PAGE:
Lonesome dropped the saddle and stood eyeing the pass, where
lookouts stood guard.  "I can't leave," he said, "I already tried
to talk them into letting me go.  You can take the mare and go on
home, but they won't let me out of sight."

"This is insane!  Whoever heard of anyone forcing you to get
married?"

"Happened all the time, back home in Kaintuck," said Lonesome,
"But usually, there was a little more provocation."

"You're liking this, aren't you?" gasped Angie, "I saw you when
you met that girl!  You looked at her and you didn't look away!
You liked her!"  She paused a moment and asked, more quietly,
"Did you think that she was that pretty?"

Disregarding all the warning signs, Lonesome replied, "Well,
yeah, she was good lookin'.  Can't say I approve of their method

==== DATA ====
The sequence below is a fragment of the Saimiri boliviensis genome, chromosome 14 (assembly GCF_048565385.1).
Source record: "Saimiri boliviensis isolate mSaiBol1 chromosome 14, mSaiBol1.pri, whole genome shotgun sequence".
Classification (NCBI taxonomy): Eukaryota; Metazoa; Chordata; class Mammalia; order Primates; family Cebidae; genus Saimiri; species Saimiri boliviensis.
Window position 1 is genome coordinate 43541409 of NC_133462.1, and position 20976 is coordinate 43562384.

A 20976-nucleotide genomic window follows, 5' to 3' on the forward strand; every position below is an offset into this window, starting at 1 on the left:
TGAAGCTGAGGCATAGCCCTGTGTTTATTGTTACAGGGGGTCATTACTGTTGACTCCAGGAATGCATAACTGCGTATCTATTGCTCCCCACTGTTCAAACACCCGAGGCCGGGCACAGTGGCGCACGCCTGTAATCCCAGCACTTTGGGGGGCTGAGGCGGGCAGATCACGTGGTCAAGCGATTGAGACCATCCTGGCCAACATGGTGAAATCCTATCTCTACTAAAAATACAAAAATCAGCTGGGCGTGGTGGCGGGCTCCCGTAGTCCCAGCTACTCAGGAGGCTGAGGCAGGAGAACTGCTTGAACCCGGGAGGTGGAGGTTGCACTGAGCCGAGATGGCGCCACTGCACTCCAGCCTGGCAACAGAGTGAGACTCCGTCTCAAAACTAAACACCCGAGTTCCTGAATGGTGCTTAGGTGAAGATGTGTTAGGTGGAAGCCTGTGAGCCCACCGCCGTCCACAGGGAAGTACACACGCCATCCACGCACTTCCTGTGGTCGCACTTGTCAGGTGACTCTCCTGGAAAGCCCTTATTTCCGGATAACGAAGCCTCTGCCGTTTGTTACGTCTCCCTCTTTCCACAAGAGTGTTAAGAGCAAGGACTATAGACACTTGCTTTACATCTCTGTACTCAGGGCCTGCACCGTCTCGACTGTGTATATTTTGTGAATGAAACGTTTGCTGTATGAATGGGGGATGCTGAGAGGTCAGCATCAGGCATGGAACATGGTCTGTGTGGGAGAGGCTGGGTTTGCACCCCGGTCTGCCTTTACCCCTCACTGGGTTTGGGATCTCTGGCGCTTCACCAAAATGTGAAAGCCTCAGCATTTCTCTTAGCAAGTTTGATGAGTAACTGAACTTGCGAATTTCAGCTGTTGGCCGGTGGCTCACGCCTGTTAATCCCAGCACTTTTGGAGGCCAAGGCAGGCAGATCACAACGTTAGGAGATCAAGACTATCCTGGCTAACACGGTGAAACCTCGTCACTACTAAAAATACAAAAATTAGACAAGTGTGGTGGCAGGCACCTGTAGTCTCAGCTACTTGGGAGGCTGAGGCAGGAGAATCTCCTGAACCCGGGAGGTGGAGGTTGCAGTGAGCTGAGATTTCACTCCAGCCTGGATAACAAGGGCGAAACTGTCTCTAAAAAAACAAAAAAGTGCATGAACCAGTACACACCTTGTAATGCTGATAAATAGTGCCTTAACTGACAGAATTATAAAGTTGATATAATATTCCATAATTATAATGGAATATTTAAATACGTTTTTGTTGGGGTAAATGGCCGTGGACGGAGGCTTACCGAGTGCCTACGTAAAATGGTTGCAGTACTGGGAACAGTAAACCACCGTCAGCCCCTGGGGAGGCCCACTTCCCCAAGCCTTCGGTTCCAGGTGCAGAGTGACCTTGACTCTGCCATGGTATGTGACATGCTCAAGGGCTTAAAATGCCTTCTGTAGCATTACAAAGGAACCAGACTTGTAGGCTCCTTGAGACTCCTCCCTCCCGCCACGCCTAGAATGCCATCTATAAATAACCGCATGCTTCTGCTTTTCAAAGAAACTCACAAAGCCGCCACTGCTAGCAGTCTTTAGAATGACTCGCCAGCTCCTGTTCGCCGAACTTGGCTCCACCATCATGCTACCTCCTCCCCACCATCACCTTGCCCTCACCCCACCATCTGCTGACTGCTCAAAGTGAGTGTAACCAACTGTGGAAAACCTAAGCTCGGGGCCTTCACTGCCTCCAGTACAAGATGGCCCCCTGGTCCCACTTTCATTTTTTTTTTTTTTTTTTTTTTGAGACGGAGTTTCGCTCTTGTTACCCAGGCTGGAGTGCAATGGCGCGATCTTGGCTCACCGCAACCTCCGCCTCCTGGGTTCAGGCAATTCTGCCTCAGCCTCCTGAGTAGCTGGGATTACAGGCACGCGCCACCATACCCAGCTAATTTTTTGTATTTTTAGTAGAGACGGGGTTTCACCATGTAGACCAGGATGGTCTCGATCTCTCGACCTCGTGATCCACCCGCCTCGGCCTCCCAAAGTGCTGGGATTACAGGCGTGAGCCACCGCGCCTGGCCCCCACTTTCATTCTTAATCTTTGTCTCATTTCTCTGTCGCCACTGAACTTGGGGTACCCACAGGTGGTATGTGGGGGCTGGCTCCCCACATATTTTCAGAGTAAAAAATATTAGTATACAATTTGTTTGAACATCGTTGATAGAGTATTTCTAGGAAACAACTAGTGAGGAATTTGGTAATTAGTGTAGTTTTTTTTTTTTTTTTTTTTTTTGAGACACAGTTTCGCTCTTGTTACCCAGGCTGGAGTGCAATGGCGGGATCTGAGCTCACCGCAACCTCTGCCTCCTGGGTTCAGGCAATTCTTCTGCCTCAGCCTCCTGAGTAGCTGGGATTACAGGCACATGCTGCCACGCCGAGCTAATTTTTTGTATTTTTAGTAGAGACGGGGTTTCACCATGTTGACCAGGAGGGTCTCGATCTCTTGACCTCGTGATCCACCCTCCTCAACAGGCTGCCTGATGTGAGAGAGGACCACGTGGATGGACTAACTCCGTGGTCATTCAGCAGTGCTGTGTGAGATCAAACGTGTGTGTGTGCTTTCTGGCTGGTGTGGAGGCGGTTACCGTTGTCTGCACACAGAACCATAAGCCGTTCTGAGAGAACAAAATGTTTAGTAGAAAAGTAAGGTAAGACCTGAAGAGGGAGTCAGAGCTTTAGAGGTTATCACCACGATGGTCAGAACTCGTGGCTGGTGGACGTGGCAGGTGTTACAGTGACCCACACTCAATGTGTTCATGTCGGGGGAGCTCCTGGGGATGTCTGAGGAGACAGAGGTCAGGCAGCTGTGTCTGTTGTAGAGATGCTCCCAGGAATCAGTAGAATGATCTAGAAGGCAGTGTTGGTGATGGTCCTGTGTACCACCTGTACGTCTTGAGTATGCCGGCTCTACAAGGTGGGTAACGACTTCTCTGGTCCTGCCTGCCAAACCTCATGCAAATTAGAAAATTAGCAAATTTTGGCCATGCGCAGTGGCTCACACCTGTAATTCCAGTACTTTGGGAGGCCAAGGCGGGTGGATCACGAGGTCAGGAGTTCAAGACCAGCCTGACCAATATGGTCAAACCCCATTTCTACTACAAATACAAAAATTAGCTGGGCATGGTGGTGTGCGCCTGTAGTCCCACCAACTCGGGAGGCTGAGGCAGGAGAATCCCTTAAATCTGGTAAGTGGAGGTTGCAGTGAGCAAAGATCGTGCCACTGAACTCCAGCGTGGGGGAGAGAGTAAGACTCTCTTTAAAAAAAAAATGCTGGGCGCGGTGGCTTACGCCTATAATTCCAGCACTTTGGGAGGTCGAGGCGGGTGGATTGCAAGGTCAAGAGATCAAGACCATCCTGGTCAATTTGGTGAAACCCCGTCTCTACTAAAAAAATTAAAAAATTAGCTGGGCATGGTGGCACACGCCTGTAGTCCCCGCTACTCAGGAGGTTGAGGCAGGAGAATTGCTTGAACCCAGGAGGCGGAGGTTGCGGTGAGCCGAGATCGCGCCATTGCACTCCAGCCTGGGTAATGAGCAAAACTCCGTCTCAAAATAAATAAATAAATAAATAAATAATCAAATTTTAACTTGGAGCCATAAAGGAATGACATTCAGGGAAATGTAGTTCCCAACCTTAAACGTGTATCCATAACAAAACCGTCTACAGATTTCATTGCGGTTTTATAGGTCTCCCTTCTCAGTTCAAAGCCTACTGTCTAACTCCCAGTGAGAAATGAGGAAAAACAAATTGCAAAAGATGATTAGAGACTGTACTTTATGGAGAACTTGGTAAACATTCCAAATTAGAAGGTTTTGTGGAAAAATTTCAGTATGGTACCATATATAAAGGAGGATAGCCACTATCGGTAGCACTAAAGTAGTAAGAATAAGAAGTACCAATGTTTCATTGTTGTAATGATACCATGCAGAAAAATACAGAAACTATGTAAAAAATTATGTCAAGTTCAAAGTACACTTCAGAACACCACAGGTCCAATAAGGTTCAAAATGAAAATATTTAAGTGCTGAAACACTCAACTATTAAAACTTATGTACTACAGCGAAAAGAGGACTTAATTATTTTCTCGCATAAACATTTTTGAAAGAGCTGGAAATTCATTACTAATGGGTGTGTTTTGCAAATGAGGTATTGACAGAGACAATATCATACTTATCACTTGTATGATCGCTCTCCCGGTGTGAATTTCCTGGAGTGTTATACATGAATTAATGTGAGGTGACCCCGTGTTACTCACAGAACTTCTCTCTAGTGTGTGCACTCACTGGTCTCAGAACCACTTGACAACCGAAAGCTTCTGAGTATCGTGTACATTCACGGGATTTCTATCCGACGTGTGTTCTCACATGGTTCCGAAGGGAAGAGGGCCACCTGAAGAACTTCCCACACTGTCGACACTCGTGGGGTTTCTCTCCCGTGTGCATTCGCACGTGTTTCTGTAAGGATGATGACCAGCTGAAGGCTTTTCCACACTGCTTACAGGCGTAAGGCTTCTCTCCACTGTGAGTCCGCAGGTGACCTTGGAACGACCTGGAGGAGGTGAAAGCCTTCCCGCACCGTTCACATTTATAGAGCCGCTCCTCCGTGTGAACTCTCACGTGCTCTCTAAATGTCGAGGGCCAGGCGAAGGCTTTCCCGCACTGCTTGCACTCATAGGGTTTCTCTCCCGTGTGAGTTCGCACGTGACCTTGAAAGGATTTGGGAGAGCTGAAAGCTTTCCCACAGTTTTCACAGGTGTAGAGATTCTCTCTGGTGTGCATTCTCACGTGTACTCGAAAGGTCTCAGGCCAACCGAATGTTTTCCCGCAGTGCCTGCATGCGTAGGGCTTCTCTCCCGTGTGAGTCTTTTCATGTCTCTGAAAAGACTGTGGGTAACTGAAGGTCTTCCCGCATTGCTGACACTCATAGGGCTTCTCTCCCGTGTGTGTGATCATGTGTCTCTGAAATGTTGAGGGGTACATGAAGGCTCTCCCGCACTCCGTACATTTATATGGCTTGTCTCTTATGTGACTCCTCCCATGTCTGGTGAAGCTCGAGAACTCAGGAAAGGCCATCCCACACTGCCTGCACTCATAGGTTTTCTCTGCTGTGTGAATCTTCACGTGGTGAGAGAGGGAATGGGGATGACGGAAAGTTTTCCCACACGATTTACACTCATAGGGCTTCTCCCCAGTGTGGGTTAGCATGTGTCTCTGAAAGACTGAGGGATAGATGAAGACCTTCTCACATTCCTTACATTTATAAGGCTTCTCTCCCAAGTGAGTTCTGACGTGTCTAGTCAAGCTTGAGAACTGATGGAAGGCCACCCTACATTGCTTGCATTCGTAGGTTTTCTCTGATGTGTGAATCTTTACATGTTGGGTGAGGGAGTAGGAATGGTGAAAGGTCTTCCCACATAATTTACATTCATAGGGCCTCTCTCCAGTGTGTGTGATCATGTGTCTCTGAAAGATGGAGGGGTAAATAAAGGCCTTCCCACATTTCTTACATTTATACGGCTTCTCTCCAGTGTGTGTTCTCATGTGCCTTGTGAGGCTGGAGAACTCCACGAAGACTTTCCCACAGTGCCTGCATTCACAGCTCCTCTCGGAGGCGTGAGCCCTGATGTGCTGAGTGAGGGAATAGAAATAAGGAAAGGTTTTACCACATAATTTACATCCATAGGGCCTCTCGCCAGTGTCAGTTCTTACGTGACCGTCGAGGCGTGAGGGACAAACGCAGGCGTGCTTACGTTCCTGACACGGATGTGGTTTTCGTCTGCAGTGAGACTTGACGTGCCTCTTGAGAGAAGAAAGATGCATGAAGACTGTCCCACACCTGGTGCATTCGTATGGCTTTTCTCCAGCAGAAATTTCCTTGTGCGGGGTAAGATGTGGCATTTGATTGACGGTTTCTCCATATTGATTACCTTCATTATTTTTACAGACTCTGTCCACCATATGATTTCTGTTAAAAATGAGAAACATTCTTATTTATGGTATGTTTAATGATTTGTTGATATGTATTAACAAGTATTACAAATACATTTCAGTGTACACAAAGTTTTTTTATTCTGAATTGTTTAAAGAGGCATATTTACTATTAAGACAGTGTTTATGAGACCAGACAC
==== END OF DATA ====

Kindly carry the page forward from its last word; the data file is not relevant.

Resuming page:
of matchmaking, though..."

Angie said in a subdued voice, "Put the saddle back on the mare,
then.  I won't stand in your way."

"Stand in my way?  What are you talking about?  I didn't say I
was going through with this!"

"Aren't you?  You are practically drooling!  I am not going to
stand here and watch you make a fool out of me, just when I
thought...." she clenched her jaw and stared at him for a moment
then flounced away, heading for the chief's wickiup.

"Dang women won't listen to a word you say," complained Lonesome
as he threw the blanket across the mare's back, "Then when they
do listen, they hear the wrong thing!"




FLASHBACKS:

Now Broken Cloud sat before the heat of his tiny campfire,
considering an additional burden to his conscience.  Was he wrong
to force Lucha and the cowboy into an engagement?  He had no
power to force Lucha to go with the cowboy, and only his
reputation as a wise man kept Lucha and her mother from stalking
out of the camp and going somewhere else.

He breathed deeply, tasting the odor of sweetgrass tangled with